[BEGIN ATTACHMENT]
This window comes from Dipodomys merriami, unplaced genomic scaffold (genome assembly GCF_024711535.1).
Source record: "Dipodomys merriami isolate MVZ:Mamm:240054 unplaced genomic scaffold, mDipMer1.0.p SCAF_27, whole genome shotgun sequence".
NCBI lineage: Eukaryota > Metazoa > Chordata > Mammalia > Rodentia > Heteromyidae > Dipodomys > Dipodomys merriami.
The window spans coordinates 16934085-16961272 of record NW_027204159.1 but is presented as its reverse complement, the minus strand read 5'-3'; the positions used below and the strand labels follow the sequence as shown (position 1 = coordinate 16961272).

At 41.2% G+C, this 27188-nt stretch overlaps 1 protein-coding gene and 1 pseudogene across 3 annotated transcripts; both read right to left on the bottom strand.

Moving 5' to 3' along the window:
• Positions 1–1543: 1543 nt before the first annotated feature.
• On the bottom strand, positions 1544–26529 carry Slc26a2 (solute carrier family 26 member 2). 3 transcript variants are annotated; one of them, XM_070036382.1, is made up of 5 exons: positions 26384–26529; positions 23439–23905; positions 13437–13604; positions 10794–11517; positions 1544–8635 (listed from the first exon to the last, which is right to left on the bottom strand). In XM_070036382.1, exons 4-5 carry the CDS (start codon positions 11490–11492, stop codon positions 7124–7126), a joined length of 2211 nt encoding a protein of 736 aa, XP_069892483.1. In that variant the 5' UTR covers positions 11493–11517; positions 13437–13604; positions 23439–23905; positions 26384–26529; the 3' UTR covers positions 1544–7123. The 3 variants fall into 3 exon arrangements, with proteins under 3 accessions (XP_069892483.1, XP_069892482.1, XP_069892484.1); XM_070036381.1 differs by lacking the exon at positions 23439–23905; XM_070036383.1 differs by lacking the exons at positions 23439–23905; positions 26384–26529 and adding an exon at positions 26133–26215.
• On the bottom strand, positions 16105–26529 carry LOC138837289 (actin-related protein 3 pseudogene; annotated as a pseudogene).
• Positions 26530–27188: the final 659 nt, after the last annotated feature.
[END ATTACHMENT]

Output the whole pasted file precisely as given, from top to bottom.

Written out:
This window comes from Dipodomys merriami, unplaced genomic scaffold (genome assembly GCF_024711535.1).
Source record: "Dipodomys merriami isolate MVZ:Mamm:240054 unplaced genomic scaffold, mDipMer1.0.p SCAF_27, whole genome shotgun sequence".
NCBI lineage: Eukaryota > Metazoa > Chordata > Mammalia > Rodentia > Heteromyidae > Dipodomys > Dipodomys merriami.
The window spans coordinates 16934085-16961272 of record NW_027204159.1 but is presented as its reverse complement, the minus strand read 5'-3'; the positions used below and the strand labels follow the sequence as shown (position 1 = coordinate 16961272).

At 41.2% G+C, this 27188-nt stretch overlaps 1 protein-coding gene and 1 pseudogene across 3 annotated transcripts; both read right to left on the bottom strand.

Moving 5' to 3' along the window:
• Positions 1–1543: 1543 nt before the first annotated feature.
• On the bottom strand, positions 1544–26529 carry Slc26a2 (solute carrier family 26 member 2). 3 transcript variants are annotated; one of them, XM_070036382.1, is made up of 5 exons: positions 26384–26529; positions 23439–23905; positions 13437–13604; positions 10794–11517; positions 1544–8635 (listed from the first exon to the last, which is right to left on the bottom strand). In XM_070036382.1, exons 4-5 carry the CDS (start codon positions 11490–11492, stop codon positions 7124–7126), a joined length of 2211 nt encoding a protein of 736 aa, XP_069892483.1. In that variant the 5' UTR covers positions 11493–11517; positions 13437–13604; positions 23439–23905; positions 26384–26529; the 3' UTR covers positions 1544–7123. The 3 variants fall into 3 exon arrangements, with proteins under 3 accessions (XP_069892483.1, XP_069892482.1, XP_069892484.1); XM_070036381.1 differs by lacking the exon at positions 23439–23905; XM_070036383.1 differs by lacking the exons at positions 23439–23905; positions 26384–26529 and adding an exon at positions 26133–26215.
• On the bottom strand, positions 16105–26529 carry LOC138837289 (actin-related protein 3 pseudogene; annotated as a pseudogene).
• Positions 26530–27188: the final 659 nt, after the last annotated feature.